GateHub was targeted through its wallet’s API, which exposed the exchange to a $10 million attack right as the markets were high, dealing a major setback to this XRP Ledger wallet.
Singapore-based exchange Bitrue was hacked on June 27, and around $4.3 million in XRP and Cardano (ADA) were stolen from its hot wallet after a hacker exploited a vulnerability in the Risk Control team’s second review process to access the personal funds of about 90 users.
Half of the stolen assets were transferred to private wallets and half went to a handful of exchanges. Three exchanges—Huobi, Bittrex, and ChangeNOW—froze $1.35 million of the stolen funds, which Bitrue expected to recover. In late June, Bitrue resumed trading on its exchange and announced that all affected customer accounts had their assets replaced.
The response by Bitrue and other exchanges was praised as “a sign of increasing sector maturity” in a Brave New Coin op-ed.
Japanese exchange Bitpoint was hit by hackers on July 12. An estimated $28 million of BTC, XRP, ETH, BCH, and LTC were stolen—about 75% of which belonged to Bitpoint customers. The exchange said unauthorized access to the private keys of its hot wallets facilitated the theft. Affected customers were due to be repaid in cryptocurrency.
Amount Stolen Per Exchange
November brought the hack of $500,000 worth of 23 different tokens from Vietnamese exchange VinDAX—which primarily sells tokens for little-known blockchain projects. Although details were scarce about the attack on VinDAX, The Block reported that the exchange sent emails to the affected projects asking them to loan the exchange their tokens so that customers could make withdrawals.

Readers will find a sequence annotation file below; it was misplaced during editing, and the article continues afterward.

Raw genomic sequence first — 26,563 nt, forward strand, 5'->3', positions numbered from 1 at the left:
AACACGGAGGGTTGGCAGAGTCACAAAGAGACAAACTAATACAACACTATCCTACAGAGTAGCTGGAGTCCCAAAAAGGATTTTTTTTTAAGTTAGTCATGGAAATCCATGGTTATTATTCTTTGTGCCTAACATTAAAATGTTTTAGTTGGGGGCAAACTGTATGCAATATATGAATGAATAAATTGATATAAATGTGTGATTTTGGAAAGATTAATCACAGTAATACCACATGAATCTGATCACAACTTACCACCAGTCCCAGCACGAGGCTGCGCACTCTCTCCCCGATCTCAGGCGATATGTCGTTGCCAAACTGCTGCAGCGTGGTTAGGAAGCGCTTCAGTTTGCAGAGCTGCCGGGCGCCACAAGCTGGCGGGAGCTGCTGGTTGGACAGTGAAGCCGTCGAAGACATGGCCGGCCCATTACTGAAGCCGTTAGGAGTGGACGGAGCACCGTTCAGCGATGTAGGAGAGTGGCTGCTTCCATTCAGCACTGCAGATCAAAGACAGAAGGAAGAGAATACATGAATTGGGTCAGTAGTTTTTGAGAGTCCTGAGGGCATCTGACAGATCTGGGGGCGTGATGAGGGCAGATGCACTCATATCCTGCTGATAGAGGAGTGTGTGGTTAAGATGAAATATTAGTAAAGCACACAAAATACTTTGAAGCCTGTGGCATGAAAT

Upbit’s hot wallet was compromised in this late November attack, and due to the lack of security controls in place hackers were able to move $342,000 of ether off the exchange. Because of this breach, Upbit performed a complete security overhaul of its wallets.
Due to the frequency of attacks (successful or not) and increased scrutiny from governing bodies, cryptocurrency exchanges have been working tirelessly to implement new security features, including multi-signature technology and insurance against losses.
Users can improve their security by using multi-factor authentication, storing long-term investments in cold wallets, and ensuring their tech is locked down.
Although all manner of digital currency was taken in 2019 hacks—using methods including phishing, viral attacks, and insider breaches—cooperation between exchanges led to stolen assets being recovered in multiple cases. However, many users’ funds were not recovered, and exchanges are dealing with how to cover the losses, if at all. In one attack, no coins were taken at all, but the hackers gained access to personal user data—throughout the year, over 510,000 pieces of information were stolen.
Although the number of exchanges successfully breached increased by five in 2019 over the year before, the amount stolen was reduced by two-thirds. Increased cooperation between exchanges and security measures like cold storage mitigated some losses, and the industry continues to focus on strengthening resistance to malicious attacks.